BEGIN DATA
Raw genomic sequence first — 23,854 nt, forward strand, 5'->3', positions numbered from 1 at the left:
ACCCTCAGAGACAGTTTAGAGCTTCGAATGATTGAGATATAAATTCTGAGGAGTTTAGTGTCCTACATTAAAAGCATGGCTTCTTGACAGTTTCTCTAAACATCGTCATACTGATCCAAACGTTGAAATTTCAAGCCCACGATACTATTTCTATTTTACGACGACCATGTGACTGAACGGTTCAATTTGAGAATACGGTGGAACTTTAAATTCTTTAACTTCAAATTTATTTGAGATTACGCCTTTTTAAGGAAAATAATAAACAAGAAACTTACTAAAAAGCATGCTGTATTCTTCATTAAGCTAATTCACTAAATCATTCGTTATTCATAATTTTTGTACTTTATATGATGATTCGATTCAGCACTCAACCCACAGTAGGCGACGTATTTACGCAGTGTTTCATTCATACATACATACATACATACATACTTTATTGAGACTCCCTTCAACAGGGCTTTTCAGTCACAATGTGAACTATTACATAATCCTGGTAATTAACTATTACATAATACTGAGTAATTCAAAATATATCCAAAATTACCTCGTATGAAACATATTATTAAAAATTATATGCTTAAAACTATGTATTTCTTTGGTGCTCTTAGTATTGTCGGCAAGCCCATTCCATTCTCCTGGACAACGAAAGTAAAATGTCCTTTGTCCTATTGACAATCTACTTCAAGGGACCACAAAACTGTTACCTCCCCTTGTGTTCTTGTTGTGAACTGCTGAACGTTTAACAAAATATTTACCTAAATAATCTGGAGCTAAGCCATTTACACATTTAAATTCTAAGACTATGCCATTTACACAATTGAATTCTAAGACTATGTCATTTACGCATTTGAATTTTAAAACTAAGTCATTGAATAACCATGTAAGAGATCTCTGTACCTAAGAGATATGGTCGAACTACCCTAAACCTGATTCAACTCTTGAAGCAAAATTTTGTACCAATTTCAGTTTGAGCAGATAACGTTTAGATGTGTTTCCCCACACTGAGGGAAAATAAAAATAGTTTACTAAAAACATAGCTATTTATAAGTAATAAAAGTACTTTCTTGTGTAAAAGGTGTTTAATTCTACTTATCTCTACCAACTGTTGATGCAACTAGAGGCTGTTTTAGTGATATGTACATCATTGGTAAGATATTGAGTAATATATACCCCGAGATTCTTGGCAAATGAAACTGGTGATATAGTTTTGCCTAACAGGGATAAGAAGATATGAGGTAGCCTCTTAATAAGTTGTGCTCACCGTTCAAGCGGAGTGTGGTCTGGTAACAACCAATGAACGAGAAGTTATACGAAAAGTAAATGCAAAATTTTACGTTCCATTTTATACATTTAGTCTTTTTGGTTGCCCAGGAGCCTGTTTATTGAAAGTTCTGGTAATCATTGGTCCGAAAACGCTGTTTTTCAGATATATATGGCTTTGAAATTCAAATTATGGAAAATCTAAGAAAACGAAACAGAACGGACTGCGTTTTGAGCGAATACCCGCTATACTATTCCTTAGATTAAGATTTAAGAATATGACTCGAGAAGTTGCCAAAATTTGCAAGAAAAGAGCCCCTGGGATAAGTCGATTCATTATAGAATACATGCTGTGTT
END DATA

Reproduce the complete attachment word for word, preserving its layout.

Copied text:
Raw genomic sequence first — 23,854 nt, forward strand, 5'->3', positions numbered from 1 at the left:
ACCCTCAGAGACAGTTTAGAGCTTCGAATGATTGAGATATAAATTCTGAGGAGTTTAGTGTCCTACATTAAAAGCATGGCTTCTTGACAGTTTCTCTAAACATCGTCATACTGATCCAAACGTTGAAATTTCAAGCCCACGATACTATTTCTATTTTACGACGACCATGTGACTGAACGGTTCAATTTGAGAATACGGTGGAACTTTAAATTCTTTAACTTCAAATTTATTTGAGATTACGCCTTTTTAAGGAAAATAATAAACAAGAAACTTACTAAAAAGCATGCTGTATTCTTCATTAAGCTAATTCACTAAATCATTCGTTATTCATAATTTTTGTACTTTATATGATGATTCGATTCAGCACTCAACCCACAGTAGGCGACGTATTTACGCAGTGTTTCATTCATACATACATACATACATACATACTTTATTGAGACTCCCTTCAACAGGGCTTTTCAGTCACAATGTGAACTATTACATAATCCTGGTAATTAACTATTACATAATACTGAGTAATTCAAAATATATCCAAAATTACCTCGTATGAAACATATTATTAAAAATTATATGCTTAAAACTATGTATTTCTTTGGTGCTCTTAGTATTGTCGGCAAGCCCATTCCATTCTCCTGGACAACGAAAGTAAAATGTCCTTTGTCCTATTGACAATCTACTTCAAGGGACCACAAAACTGTTACCTCCCCTTGTGTTCTTGTTGTGAACTGCTGAACGTTTAACAAAATATTTACCTAAATAATCTGGAGCTAAGCCATTTACACATTTAAATTCTAAGACTATGCCATTTACACAATTGAATTCTAAGACTATGTCATTTACGCATTTGAATTTTAAAACTAAGTCATTGAATAACCATGTAAGAGATCTCTGTACCTAAGAGATATGGTCGAACTACCCTAAACCTGATTCAACTCTTGAAGCAAAATTTTGTACCAATTTCAGTTTGAGCAGATAACGTTTAGATGTGTTTCCCCACACTGAGGGAAAATAAAAATAGTTTACTAAAAACATAGCTATTTATAAGTAATAAAAGTACTTTCTTGTGTAAAAGGTGTTTAATTCTACTTATCTCTACCAACTGTTGATGCAACTAGAGGCTGTTTTAGTGATATGTACATCATTGGTAAGATATTGAGTAATATATACCCCGAGATTCTTGGCAAATGAAACTGGTGATATAGTTTTGCCTAACAGGGATAAGAAGATATGAGGTAGCCTCTTAATAAGTTGTGCTCACCGTTCAAGCGGAGTGTGGTCTGGTAACAACCAATGAACGAGAAGTTATACGAAAAGTAAATGCAAAATTTTACGTTCCATTTTATACATTTAGTCTTTTTGGTTGCCCAGGAGCCTGTTTATTGAAAGTTCTGGTAATCATTGGTCCGAAAACGCTGTTTTTCAGATATATATGGCTTTGAAATTCAAATTATGGAAAATCTAAGAAAACGAAACAGAACGGACTGCGTTTTGAGCGAATACCCGCTATACTATTCCTTAGATTAAGATTTAAGAATATGACTCGAGAAGTTGCCAAAATTTGCAAGAAAAGAGCCCCTGGGATAAGTCGATTCATTATAGAATACATGCTGTGTT